Project utility data update and ROI data

These webinars are free to review. If you are interested in continuing education credits, you must follow the following steps:

1. Read the info above, watch the webinars for FREE and check out the Project Profile.

2. Take the 13 question quiz and score at least 80% to be approved. Please also post a comment below and help add to the conversation.

3. Pay the fee below if this is not taken as part of our GreenHome Associates series to get your certificate and CEUs. You must be a member to pay the reduced member fee.

Webinar Pricing

Further Resources 

Read back on Sam’s progress documented on his Blog and stay informed as he monitors the home’s energy use, durability, comfort, indoor air quality and water use.

PHIUS_low res

PHIUS+ Passive Certification for Building – Recorded Webinar – CEUs

PHIUS+ Certification for Building Projects is the only voluntary certification program on the US Market at an affordable cost that requires both: a thorougPHIUS_low resh third party review of the design and energy/hygrothermal modeling of a project as well as a third party verification of the actual implementation on site through expert trained PHIUS+ RESNET Raters. A successful project earns the PHIUS+ Certified passive house or building plaque/certificate as well as the DOE Challenge Home and Energy Star labels.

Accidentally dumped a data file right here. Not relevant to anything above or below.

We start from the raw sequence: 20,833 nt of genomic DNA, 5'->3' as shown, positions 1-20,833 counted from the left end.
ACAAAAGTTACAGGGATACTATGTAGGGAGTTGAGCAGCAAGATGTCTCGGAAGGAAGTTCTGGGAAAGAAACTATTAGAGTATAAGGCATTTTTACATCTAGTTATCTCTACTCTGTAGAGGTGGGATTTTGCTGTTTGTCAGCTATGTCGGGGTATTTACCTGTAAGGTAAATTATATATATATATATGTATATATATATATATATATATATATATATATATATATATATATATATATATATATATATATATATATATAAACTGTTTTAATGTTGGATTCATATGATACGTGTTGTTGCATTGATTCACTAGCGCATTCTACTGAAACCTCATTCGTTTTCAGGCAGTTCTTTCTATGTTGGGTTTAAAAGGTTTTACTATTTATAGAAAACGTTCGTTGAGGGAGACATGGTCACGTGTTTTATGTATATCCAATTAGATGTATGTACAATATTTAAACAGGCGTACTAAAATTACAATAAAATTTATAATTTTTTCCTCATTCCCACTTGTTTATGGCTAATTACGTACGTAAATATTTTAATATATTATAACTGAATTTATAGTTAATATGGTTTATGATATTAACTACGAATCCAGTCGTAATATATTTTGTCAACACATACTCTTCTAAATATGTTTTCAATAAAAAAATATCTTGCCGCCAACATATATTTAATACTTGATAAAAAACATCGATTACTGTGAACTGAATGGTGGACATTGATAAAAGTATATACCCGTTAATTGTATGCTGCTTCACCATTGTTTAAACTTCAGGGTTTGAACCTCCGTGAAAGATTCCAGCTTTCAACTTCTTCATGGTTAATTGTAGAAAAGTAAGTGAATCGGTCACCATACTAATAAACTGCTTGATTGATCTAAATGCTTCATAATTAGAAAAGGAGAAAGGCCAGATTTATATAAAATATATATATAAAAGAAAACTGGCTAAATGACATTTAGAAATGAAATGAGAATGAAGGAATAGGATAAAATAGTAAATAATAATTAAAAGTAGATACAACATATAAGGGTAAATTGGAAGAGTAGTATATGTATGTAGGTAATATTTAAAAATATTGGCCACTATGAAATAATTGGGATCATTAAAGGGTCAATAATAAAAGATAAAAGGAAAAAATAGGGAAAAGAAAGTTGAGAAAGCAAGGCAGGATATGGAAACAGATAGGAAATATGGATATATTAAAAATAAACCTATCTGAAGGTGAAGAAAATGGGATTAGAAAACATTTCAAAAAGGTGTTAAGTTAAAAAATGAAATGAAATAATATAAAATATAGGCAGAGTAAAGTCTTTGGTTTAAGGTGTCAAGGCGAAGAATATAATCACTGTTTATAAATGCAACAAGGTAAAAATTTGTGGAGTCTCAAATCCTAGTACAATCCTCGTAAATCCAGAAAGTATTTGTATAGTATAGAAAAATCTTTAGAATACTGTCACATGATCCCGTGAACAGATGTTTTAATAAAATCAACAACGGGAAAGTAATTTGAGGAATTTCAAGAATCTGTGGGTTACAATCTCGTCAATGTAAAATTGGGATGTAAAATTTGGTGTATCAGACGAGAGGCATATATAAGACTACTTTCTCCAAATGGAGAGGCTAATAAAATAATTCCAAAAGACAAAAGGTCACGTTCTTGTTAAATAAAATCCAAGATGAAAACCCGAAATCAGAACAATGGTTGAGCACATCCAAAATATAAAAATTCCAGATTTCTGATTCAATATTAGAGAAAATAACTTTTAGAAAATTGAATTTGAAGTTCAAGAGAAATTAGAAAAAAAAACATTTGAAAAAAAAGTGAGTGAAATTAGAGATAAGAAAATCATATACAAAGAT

GBCI / AIA – Recorded webinar instructions below 

Learning Objectives:

1) Understand why Quality Assurance is essential to verified performance

2) Learn about the pre-certification process and what is required for the design review

3) Learn about the onsite verification performed by a Certified PHIUS+ Rater

4) Learn about the collaboration and endorsement by the DOE challenge Home program

Review the Webinar here 

Presenter Katrin Klingenberg

Co-founder and Executive Director of the Passive House Institute US (PHIUS)
Katrin Klingenberg